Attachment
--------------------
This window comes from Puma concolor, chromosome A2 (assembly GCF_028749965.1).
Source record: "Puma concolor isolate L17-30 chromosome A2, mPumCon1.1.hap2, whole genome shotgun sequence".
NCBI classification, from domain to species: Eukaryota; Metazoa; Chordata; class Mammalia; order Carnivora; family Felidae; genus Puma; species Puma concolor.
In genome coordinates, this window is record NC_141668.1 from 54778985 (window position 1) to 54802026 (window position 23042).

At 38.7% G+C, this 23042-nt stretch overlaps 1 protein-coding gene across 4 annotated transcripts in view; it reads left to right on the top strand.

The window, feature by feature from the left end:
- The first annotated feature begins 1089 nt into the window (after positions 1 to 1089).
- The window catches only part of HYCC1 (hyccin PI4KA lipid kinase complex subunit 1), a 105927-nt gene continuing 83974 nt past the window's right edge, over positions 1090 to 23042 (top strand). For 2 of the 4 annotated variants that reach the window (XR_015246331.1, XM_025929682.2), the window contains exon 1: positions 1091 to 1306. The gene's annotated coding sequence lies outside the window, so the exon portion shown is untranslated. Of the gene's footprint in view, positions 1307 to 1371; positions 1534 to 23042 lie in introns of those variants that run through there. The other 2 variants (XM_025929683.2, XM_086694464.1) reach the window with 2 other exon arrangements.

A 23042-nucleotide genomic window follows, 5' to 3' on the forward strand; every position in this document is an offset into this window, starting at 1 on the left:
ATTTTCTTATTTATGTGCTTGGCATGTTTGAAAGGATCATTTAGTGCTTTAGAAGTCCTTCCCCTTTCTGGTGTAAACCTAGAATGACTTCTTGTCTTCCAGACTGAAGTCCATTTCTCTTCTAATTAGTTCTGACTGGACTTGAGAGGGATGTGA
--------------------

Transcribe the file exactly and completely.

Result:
This window comes from Puma concolor, chromosome A2 (assembly GCF_028749965.1).
Source record: "Puma concolor isolate L17-30 chromosome A2, mPumCon1.1.hap2, whole genome shotgun sequence".
NCBI classification, from domain to species: Eukaryota; Metazoa; Chordata; class Mammalia; order Carnivora; family Felidae; genus Puma; species Puma concolor.
In genome coordinates, this window is record NC_141668.1 from 54778985 (window position 1) to 54802026 (window position 23042).

At 38.7% G+C, this 23042-nt stretch overlaps 1 protein-coding gene across 4 annotated transcripts in view; it reads left to right on the top strand.

The window, feature by feature from the left end:
- The first annotated feature begins 1089 nt into the window (after positions 1 to 1089).
- The window catches only part of HYCC1 (hyccin PI4KA lipid kinase complex subunit 1), a 105927-nt gene continuing 83974 nt past the window's right edge, over positions 1090 to 23042 (top strand). For 2 of the 4 annotated variants that reach the window (XR_015246331.1, XM_025929682.2), the window contains exon 1: positions 1091 to 1306. The gene's annotated coding sequence lies outside the window, so the exon portion shown is untranslated. Of the gene's footprint in view, positions 1307 to 1371; positions 1534 to 23042 lie in introns of those variants that run through there. The other 2 variants (XM_025929683.2, XM_086694464.1) reach the window with 2 other exon arrangements.

A 23042-nucleotide genomic window follows, 5' to 3' on the forward strand; every position in this document is an offset into this window, starting at 1 on the left:
ATTTTCTTATTTATGTGCTTGGCATGTTTGAAAGGATCATTTAGTGCTTTAGAAGTCCTTCCCCTTTCTGGTGTAAACCTAGAATGACTTCTTGTCTTCCAGACTGAAGTCCATTTCTCTTCTAATTAGTTCTGACTGGACTTGAGAGGGATGTGA